It's Modular: With no stations to locate, the system can grow organically from a very small number of bicycles as demand increases without the "critical mass" required to privately fund most systems.  Cities need not argue at meetings or frustrate residents with the placement of bike stations, all that is required is a simple ordinance containing the do's and don'ts of operating bike sharing within city limits.  Eliminating the requirement to return bicycles to a station reduces the external variables impacting use to just cost, so bicycles start to naturally populate places where they are in most demand, which translates to less relocation.

It's License-able: While the pilot version of the program is a partnership, the broader concept is that docking station-free bike sharing requires no exclusive vendor contract for huge infrastructure installations; rather, the program can be licensed to any number of smaller mom-and-pop operations who take on the responsibility of operating and maintaining their "fleet", similar to the way taxis are licensed by municipalities.  Licensing is much fairer to the business community, and it allows the city to hedge its bets by managing a system with multiple operators rather than a single entity.  This is key; instead of the program costing the city huge sums just to get in the game, the model is inherently revenue neutral.  Future implementations will benefit more greatly from Hoboken's innovative stance, but the program is born from the potential for costing the city little to nothing.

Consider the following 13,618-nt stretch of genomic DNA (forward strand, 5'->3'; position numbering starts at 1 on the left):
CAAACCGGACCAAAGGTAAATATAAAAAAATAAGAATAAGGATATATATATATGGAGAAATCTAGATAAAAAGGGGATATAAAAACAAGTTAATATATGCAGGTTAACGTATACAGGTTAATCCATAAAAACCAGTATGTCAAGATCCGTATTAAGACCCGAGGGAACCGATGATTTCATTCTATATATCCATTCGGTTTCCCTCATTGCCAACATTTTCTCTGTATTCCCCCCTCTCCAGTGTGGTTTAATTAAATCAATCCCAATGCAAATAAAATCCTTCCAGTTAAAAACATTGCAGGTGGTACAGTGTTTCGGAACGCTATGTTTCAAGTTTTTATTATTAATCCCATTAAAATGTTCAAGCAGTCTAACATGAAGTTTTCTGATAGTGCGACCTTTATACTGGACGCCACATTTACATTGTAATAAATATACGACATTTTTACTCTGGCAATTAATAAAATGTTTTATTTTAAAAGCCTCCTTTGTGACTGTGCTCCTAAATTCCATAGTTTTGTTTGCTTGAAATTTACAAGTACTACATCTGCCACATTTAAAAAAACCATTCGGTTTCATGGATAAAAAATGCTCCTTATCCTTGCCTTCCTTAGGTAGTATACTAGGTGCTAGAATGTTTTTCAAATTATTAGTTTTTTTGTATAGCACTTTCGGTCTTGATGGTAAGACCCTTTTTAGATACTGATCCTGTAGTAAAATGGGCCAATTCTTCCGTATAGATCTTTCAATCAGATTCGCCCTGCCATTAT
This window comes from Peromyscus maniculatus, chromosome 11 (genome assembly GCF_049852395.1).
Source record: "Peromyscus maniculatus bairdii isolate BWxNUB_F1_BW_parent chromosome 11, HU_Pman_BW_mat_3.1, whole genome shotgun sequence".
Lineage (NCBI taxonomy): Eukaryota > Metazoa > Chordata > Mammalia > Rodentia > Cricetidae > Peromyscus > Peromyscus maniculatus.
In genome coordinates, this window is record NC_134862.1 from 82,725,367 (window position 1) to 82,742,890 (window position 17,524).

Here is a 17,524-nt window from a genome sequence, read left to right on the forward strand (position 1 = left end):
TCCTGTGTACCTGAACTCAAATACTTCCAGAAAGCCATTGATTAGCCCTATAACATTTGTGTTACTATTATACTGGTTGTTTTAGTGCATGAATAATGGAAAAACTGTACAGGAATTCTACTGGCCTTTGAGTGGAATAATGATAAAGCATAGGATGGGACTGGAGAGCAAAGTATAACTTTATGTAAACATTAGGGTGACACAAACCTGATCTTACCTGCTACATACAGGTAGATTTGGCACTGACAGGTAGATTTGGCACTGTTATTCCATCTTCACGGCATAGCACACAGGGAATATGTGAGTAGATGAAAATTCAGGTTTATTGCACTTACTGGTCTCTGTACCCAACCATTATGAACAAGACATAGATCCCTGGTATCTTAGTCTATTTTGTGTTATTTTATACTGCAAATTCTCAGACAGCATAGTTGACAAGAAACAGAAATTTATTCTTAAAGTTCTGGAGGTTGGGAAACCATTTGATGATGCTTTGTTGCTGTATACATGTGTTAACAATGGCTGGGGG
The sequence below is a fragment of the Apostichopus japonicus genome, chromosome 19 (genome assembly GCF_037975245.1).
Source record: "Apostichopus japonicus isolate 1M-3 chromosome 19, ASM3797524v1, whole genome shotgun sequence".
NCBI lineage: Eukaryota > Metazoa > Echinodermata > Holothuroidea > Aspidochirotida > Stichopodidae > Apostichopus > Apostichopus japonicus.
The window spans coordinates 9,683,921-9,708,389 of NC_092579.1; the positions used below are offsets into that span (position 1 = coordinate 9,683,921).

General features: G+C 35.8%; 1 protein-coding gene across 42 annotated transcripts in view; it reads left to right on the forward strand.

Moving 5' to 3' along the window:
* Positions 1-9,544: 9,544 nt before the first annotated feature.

It's Local: Since a bike share license only requires a very small investment to get started (bike or bikes and license fee), the concept is a great way to encourage local "green" jobs and strengthen the local small business fabric.  In fact, bike sharing licenses can easily be offshoots of existing brick-and-mortar businesses, and there are unlimited ways to combine the two to strengthen the sometimes-puzzling relationship between local merchants and bicycling.

It's Hardware Agnostic: At the moment, only the persistent pioneers of the dock station-free concept have hardware that works well, such as Social Bicycles' powering Hoboken's system, but as the technology matures, certainly other manufacturers will appear, further reducing prices and introducing improved equipment and more options.  Just as cities simply list the safety and functional requirements for taxis to be licensed, bike sharing licenses will allow businesses to use their own discretion to choose their hardware within the given criteria.

It's Low/No Maintenance: Cities do not want to be in the fleet management business, whether it's buses or bicycles.  Hoboken's model offsets fleet maintenance and management to the individual licensees.  Failure of any individual bike share license holder to do so is at the peril of their business.  All the city has to do is inspect and enforce the rules - same as they do for any number of other licenses – which is a significantly less intensive staffing prospect than contemporary bike sharing systems.  In terms of infrastructure, all cities need to do is maintain their standard bicycle parking program, as they would normally do.

Only time will tell if my predictions here are true, but my gut tells me that the model being introduced this week by Hoboken is the way of the future, and cities investing, or planning to invest in contemporary docking station-based bike sharing systems may want to think twice before passing that resolution to award a contract. 

Ian Sacs

Ian Sacs has been playing in traffic for over ten years. He solves challenging urban transportation and parking problems by making the best possible use of precious public spaces and designing custom-fit programs to distribute modal demand.